Population impact of a high cardiovascular risk management program delivered by village doctors in rural China: design and rationale of a large, cluster-randomized controlled trial
1 The George Institute for Global Health at Peking University Health Science Center, Beijing, China
2 Department of Preventive Medicine, Feinberg School of Medicine, Northwestern University, Chicago, IL, USA
3 Division of General Internal Medicine, Department of Medicine, Peking Union Medical College Hospital, Beijing, China
4 Department of Biostatistics, Duke University, Durham, NC, USA
5 The George Institute for Global Health, University of Sydney, Sydney, Australia
6 Duke Clinical Research Institute, Duke University School of Medicine, Durham, NC, USA
7 Department of Neurology, Peking University First Hospital, Beijing, China
8 Department of Cardiology, Peking University People’s Hospital, Beijing, China
9 Peking University Clinical Research Institute, Beijing, China
10 The George Centre for Healthcare Innovation, University of Oxford, Oxford, UK
11 Department of Epidemiology and Biostatistics, Peking University School of Public Health, Beijing, China
12 The George Institute for Global Health at Peking University Health Science Center, Level 18, Tower B, Horizon Tower, No.6 Zhichun Road, Beijing 100088, China
BMC Public Health 2014, 14:345 doi:10.1186/1471-2458-14-345Published: 11 April 2014
The high-risk strategy has been proven effective in preventing cardiovascular disease; however, the population benefits from these interventions remain unknown. This study aims to assess, at the population level, the effects of an evidence-based high cardiovascular risk management program delivered by village doctors in rural China.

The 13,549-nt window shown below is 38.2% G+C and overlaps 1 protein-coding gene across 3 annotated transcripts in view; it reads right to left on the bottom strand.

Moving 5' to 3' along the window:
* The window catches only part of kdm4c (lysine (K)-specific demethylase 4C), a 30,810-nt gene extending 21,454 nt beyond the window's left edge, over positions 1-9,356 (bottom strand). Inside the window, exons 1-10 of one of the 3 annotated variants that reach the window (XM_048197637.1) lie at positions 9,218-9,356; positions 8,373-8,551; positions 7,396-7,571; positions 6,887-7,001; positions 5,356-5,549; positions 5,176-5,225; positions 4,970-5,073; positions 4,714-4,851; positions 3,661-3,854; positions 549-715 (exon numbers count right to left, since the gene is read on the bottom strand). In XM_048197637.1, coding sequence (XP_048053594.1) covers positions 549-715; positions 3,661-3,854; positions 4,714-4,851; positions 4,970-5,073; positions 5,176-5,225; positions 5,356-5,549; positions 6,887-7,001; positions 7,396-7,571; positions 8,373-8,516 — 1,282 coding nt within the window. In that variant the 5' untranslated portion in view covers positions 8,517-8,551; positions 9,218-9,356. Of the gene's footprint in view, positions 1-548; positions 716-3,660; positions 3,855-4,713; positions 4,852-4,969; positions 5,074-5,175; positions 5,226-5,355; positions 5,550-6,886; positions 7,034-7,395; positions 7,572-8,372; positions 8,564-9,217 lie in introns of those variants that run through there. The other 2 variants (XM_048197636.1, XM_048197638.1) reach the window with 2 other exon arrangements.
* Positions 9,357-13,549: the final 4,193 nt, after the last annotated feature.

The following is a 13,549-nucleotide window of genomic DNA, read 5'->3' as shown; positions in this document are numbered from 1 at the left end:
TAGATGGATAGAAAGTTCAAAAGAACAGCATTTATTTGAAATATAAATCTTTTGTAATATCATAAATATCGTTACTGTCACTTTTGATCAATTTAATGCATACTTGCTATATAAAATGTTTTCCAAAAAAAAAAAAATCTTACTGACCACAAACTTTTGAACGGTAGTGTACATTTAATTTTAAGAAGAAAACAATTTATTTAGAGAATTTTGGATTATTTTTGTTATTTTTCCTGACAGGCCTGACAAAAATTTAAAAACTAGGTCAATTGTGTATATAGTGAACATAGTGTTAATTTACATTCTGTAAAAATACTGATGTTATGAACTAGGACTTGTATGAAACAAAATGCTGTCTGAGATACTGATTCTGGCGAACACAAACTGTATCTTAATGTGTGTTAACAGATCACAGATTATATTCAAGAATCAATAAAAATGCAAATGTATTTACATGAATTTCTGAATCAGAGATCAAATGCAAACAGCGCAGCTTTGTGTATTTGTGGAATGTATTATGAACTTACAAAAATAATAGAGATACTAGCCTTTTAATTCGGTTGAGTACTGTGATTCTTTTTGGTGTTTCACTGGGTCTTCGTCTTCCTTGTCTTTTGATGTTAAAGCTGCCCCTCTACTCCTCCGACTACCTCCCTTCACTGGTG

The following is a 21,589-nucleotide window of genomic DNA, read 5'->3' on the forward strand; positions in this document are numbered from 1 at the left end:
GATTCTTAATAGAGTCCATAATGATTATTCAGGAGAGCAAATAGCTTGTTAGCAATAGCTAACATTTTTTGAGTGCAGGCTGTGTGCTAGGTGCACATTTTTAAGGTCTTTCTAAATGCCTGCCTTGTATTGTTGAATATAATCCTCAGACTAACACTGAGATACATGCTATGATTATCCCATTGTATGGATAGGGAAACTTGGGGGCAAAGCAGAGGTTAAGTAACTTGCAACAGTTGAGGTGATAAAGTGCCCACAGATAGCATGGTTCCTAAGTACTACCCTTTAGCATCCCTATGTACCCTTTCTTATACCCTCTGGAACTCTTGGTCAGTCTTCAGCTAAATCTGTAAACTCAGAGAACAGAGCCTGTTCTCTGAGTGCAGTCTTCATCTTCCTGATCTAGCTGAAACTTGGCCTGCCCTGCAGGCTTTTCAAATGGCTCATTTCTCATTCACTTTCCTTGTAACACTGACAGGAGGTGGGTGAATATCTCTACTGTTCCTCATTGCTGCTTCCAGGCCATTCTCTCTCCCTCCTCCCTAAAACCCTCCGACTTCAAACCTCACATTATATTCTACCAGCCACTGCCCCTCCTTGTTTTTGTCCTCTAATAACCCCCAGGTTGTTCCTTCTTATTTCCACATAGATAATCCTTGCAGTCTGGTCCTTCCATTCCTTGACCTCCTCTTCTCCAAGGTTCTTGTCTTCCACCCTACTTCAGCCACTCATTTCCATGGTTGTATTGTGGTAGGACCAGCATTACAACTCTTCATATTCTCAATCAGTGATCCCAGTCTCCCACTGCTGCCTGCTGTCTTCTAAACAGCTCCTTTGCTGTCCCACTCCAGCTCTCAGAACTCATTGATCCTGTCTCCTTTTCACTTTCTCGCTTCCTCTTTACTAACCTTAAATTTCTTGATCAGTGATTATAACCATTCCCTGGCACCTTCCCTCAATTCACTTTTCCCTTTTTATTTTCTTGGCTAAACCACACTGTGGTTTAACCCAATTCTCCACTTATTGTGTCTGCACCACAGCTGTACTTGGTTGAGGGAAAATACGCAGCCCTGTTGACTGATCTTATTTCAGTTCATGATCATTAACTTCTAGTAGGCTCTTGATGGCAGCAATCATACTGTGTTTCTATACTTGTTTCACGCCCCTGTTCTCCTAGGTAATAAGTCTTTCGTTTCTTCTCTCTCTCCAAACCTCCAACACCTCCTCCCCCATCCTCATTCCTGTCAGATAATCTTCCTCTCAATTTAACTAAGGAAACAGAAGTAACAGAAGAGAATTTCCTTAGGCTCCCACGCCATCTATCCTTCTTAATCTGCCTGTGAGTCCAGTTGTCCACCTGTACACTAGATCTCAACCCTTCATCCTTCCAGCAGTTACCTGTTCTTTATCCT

The study will employ a cluster-randomized controlled trial in which a total of 120 villages in five northern provinces of China, will be assigned to either intervention (60 villages) or control (60 villages). Village doctors in intervention villages will be trained to implement a simple evidence-based management program designed to identify, treat and follow-up as many as possible individuals at high-risk of cardiovascular disease in the village. The intervention will also include performance feedback as well as a performance-based incentive payment scheme and will last for 2 years. We will draw two different (independent) random samples, before and after the intervention, 20 men aged ≥ 50 years and 20 women aged ≥60 years from each village in each sample and a total of 9,600 participants from 2 samples to measure the study outcomes at the population level. The primary outcome will be the pre-post difference in mean systolic blood pressure, analyzed with a generalized estimating equations extension of linear regression model to account for cluster effect. Secondary outcomes will include monthly clinic visits, provision of lifestyle advice, use of antihypertensive medications and use of aspirin. Process and economic evaluations will also be conducted.
This trial will be the first implementation trial in the world to evaluate the population impact of the high-risk strategy in prevention and control of cardiovascular disease. The results are expected to provide important information (effectiveness, cost-effectiveness, feasibility and acceptability) to guide policy making for rural China as well as other resource-limited countries.
The trial is registered at ClinicalTrials.gov (NCT01259700). Date of initial registration is December 13, 2010.